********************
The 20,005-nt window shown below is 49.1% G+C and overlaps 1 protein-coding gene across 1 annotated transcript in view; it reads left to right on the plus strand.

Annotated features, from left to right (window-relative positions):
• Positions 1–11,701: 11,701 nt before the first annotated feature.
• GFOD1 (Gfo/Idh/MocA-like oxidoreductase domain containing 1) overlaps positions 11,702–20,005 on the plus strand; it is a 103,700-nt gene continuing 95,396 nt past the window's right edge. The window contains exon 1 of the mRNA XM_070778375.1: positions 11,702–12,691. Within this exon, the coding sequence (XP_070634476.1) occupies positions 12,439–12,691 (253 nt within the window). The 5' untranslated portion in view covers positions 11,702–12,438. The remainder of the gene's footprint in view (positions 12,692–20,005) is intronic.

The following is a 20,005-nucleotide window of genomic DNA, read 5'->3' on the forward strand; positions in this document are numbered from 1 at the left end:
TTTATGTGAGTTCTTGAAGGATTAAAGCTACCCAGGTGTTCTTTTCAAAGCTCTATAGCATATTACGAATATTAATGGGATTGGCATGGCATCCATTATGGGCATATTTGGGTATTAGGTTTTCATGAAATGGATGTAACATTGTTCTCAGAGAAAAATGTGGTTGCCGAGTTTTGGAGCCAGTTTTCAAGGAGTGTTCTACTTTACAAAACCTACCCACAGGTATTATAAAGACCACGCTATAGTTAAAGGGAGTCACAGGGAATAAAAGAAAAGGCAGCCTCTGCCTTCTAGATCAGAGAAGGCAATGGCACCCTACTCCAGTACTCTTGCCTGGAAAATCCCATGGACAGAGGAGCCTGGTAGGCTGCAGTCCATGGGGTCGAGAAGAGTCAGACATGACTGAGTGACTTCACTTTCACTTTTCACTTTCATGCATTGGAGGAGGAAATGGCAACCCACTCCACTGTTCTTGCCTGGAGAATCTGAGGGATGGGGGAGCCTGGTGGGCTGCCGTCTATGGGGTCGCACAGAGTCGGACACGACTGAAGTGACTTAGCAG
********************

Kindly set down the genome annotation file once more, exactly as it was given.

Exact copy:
The 20,005-nt window shown below is 49.1% G+C and overlaps 1 protein-coding gene across 1 annotated transcript in view; it reads left to right on the plus strand.

Annotated features, from left to right (window-relative positions):
• Positions 1–11,701: 11,701 nt before the first annotated feature.
• GFOD1 (Gfo/Idh/MocA-like oxidoreductase domain containing 1) overlaps positions 11,702–20,005 on the plus strand; it is a 103,700-nt gene continuing 95,396 nt past the window's right edge. The window contains exon 1 of the mRNA XM_070778375.1: positions 11,702–12,691. Within this exon, the coding sequence (XP_070634476.1) occupies positions 12,439–12,691 (253 nt within the window). The 5' untranslated portion in view covers positions 11,702–12,438. The remainder of the gene's footprint in view (positions 12,692–20,005) is intronic.

The following is a 20,005-nucleotide window of genomic DNA, read 5'->3' on the forward strand; positions in this document are numbered from 1 at the left end:
TTTATGTGAGTTCTTGAAGGATTAAAGCTACCCAGGTGTTCTTTTCAAAGCTCTATAGCATATTACGAATATTAATGGGATTGGCATGGCATCCATTATGGGCATATTTGGGTATTAGGTTTTCATGAAATGGATGTAACATTGTTCTCAGAGAAAAATGTGGTTGCCGAGTTTTGGAGCCAGTTTTCAAGGAGTGTTCTACTTTACAAAACCTACCCACAGGTATTATAAAGACCACGCTATAGTTAAAGGGAGTCACAGGGAATAAAAGAAAAGGCAGCCTCTGCCTTCTAGATCAGAGAAGGCAATGGCACCCTACTCCAGTACTCTTGCCTGGAAAATCCCATGGACAGAGGAGCCTGGTAGGCTGCAGTCCATGGGGTCGAGAAGAGTCAGACATGACTGAGTGACTTCACTTTCACTTTTCACTTTCATGCATTGGAGGAGGAAATGGCAACCCACTCCACTGTTCTTGCCTGGAGAATCTGAGGGATGGGGGAGCCTGGTGGGCTGCCGTCTATGGGGTCGCACAGAGTCGGACACGACTGAAGTGACTTAGCAG